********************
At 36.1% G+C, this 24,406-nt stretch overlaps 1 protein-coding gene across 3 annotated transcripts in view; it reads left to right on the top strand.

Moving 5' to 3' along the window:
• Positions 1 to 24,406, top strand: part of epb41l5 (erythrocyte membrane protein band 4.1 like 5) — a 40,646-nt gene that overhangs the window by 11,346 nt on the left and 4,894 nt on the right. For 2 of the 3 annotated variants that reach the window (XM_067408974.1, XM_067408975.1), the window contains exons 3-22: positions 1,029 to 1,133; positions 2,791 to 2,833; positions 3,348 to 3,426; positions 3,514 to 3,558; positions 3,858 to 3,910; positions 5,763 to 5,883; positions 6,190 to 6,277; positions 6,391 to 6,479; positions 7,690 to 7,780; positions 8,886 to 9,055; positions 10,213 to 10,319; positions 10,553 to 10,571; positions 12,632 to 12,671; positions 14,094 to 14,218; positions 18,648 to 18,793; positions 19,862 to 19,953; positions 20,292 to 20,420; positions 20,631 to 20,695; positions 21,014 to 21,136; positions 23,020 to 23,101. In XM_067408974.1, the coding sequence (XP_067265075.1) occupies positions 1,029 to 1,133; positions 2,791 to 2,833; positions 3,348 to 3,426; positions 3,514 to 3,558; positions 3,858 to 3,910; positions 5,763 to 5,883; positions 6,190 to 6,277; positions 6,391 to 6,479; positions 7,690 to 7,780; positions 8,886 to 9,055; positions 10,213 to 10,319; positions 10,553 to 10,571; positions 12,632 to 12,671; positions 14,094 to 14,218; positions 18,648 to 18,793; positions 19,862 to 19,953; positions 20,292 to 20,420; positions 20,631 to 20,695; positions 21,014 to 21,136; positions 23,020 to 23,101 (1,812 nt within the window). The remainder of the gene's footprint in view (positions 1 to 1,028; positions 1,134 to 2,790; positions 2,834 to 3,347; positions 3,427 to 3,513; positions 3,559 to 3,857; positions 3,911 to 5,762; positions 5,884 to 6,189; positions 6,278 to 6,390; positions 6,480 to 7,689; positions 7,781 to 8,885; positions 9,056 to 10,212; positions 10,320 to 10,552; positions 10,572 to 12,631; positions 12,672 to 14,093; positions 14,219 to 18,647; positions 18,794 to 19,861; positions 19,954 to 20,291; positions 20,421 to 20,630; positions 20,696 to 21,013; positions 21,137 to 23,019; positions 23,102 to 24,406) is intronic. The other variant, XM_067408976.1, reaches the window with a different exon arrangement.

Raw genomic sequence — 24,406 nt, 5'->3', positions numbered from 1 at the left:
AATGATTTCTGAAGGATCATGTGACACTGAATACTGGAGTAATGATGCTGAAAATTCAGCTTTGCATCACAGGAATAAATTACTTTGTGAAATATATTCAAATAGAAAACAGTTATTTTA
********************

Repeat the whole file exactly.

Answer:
At 36.1% G+C, this 24,406-nt stretch overlaps 1 protein-coding gene across 3 annotated transcripts in view; it reads left to right on the top strand.

Moving 5' to 3' along the window:
• Positions 1 to 24,406, top strand: part of epb41l5 (erythrocyte membrane protein band 4.1 like 5) — a 40,646-nt gene that overhangs the window by 11,346 nt on the left and 4,894 nt on the right. For 2 of the 3 annotated variants that reach the window (XM_067408974.1, XM_067408975.1), the window contains exons 3-22: positions 1,029 to 1,133; positions 2,791 to 2,833; positions 3,348 to 3,426; positions 3,514 to 3,558; positions 3,858 to 3,910; positions 5,763 to 5,883; positions 6,190 to 6,277; positions 6,391 to 6,479; positions 7,690 to 7,780; positions 8,886 to 9,055; positions 10,213 to 10,319; positions 10,553 to 10,571; positions 12,632 to 12,671; positions 14,094 to 14,218; positions 18,648 to 18,793; positions 19,862 to 19,953; positions 20,292 to 20,420; positions 20,631 to 20,695; positions 21,014 to 21,136; positions 23,020 to 23,101. In XM_067408974.1, the coding sequence (XP_067265075.1) occupies positions 1,029 to 1,133; positions 2,791 to 2,833; positions 3,348 to 3,426; positions 3,514 to 3,558; positions 3,858 to 3,910; positions 5,763 to 5,883; positions 6,190 to 6,277; positions 6,391 to 6,479; positions 7,690 to 7,780; positions 8,886 to 9,055; positions 10,213 to 10,319; positions 10,553 to 10,571; positions 12,632 to 12,671; positions 14,094 to 14,218; positions 18,648 to 18,793; positions 19,862 to 19,953; positions 20,292 to 20,420; positions 20,631 to 20,695; positions 21,014 to 21,136; positions 23,020 to 23,101 (1,812 nt within the window). The remainder of the gene's footprint in view (positions 1 to 1,028; positions 1,134 to 2,790; positions 2,834 to 3,347; positions 3,427 to 3,513; positions 3,559 to 3,857; positions 3,911 to 5,762; positions 5,884 to 6,189; positions 6,278 to 6,390; positions 6,480 to 7,689; positions 7,781 to 8,885; positions 9,056 to 10,212; positions 10,320 to 10,552; positions 10,572 to 12,631; positions 12,672 to 14,093; positions 14,219 to 18,647; positions 18,794 to 19,861; positions 19,954 to 20,291; positions 20,421 to 20,630; positions 20,696 to 21,013; positions 21,137 to 23,019; positions 23,102 to 24,406) is intronic. The other variant, XM_067408976.1, reaches the window with a different exon arrangement.

Raw genomic sequence — 24,406 nt, 5'->3', positions numbered from 1 at the left:
AATGATTTCTGAAGGATCATGTGACACTGAATACTGGAGTAATGATGCTGAAAATTCAGCTTTGCATCACAGGAATAAATTACTTTGTGAAATATATTCAAATAGAAAACAGTTATTTTA